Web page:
Mr Archibald McCorkindale, late President of the Coorparoo Shire Council.

Mrs Best

Mrs Gould (possibly Emma Eliza 1896/B28991)

Mrs (Janet?) Wilson, wife of James Wilson, Russell St, South Brisbane. Ironically he could not swim, yet apparently she could as she tried to hold onto him until he struck something hard in the water. “I will stick to you Jim, I know you cannot swim”.[iv]

Mrs Nellie Harper, residing with Mr & Mrs Wilson, with her four children, cnr Grey &Russell Sts, body later found[v]. Nellie Harper, born England about 30 years old 1896/B28527. I wonder what happened to her children)

Mrs A B Renton (possibly Mary Jane 1896/B28470), Cordelia St, South Brisbane.

Mrs Pogson, Russell St South Brisbane (not on some lists –could this be Mrs Wilson?)

Mrs Kitty Matahbelle does not appear on the lists though she is mentioned in the inquiry. No registration under this surname.

Miss Ida Newman of Coorparoo (her death, under this name, is not registered)

Henry Archibald Jarman, nephew of Louisa Ellen Jarman (1896/B28534) Aged about 21, he had a lifebuoy which he handed over to his aunt saying “Here you take this and save yourself, I’ll be all right”

Mr H E Williams, Pastoral Butchering Company (registration not found)

Mr A G Williams (possibly George Alfred Foster Williams 1896/B29325)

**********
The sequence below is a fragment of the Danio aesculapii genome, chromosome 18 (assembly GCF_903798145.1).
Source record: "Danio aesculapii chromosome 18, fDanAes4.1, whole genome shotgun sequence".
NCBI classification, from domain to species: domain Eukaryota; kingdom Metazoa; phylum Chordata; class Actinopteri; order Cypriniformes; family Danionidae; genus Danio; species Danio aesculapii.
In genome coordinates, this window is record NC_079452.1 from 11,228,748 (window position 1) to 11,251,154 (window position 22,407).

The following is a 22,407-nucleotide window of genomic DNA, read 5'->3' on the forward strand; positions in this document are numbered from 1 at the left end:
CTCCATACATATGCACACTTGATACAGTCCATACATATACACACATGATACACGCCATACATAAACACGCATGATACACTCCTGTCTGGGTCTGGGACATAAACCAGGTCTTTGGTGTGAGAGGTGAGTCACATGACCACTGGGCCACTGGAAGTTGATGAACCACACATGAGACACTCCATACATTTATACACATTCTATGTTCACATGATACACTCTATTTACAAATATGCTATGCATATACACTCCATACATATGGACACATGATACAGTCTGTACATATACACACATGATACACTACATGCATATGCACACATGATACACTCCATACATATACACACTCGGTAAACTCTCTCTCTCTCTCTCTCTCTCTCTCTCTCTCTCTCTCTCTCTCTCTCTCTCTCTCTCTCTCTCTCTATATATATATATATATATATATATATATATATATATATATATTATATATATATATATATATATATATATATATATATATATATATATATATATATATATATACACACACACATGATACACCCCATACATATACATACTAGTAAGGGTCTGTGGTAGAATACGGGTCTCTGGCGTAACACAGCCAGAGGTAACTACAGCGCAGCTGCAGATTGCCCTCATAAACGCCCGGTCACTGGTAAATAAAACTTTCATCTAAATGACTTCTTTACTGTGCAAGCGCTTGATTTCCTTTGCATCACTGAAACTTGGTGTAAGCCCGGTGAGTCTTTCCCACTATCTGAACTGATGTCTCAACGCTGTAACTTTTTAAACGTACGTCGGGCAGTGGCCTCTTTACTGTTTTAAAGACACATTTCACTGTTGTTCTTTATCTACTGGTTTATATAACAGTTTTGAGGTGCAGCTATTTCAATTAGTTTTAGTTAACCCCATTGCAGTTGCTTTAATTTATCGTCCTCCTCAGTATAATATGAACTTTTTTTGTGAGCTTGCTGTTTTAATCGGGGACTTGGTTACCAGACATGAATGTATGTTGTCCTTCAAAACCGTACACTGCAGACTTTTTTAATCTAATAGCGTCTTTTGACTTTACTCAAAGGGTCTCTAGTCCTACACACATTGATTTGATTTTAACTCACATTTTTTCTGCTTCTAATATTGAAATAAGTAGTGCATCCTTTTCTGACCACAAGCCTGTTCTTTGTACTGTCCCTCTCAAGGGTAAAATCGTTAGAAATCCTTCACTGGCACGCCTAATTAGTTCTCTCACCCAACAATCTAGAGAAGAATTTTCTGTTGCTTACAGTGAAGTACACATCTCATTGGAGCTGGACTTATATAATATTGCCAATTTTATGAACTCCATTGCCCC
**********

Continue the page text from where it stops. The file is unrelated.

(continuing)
Miss Marshall, Merton Rd

Harry Guzamai (also listed as Gurosomai/Guzomai). 1896/B29529. The bodies of the mother and another child, about 10 years old, were recovered. The mother was said to be a good swimmer.

Timothy O’Sullivan (9 years) (1896/B2856)(body recovered)

Infant child Priest

Mrs Taylor (possibly missing), an old lady, licensee of the Clarence Hotel, South Brisbane.

Hugh Kerr Colquhoun Morren (body recovered, 1896/B28535. His children Martha and her brother had been returning with their father from their mother’s funeral that afternoon. Both children survived the accident. He left a large family of young children[vi]).

If any of these names are relevant to your family it would be worth checking out the stories on this tragedy to get the full picture. So many evocative stories reminiscent of 2011’s disasters.

Back to task: if anyone knows anything more about Ida McCorkindale, her sister Ellen Sim McCorkindale, or brother Duncan McCorkindale, I’d really like to hear from you. Their parents were Duncan and Ida McCorkindale.


[i] The Pearl was recovered from the bottom of the river on 5 March The Worker 14 March 1896. Image of it apparently in The Australasian. It was apparently set to be repaired.

[ii] The Brisbane Courier, 26 February 1896.

[iii] The Argus, 16 April 1896, page 5.

[iv] Magisterial enquiry evidence, The Brisbane Courier, 21 February 1896. Also initial news reports The Brisbane Courier 14 February 1896 including reference to the Harper children.

[v] The Brisbane Courier, 21 February 1896

[vi] Sydney Morning Herald 15 February 1896.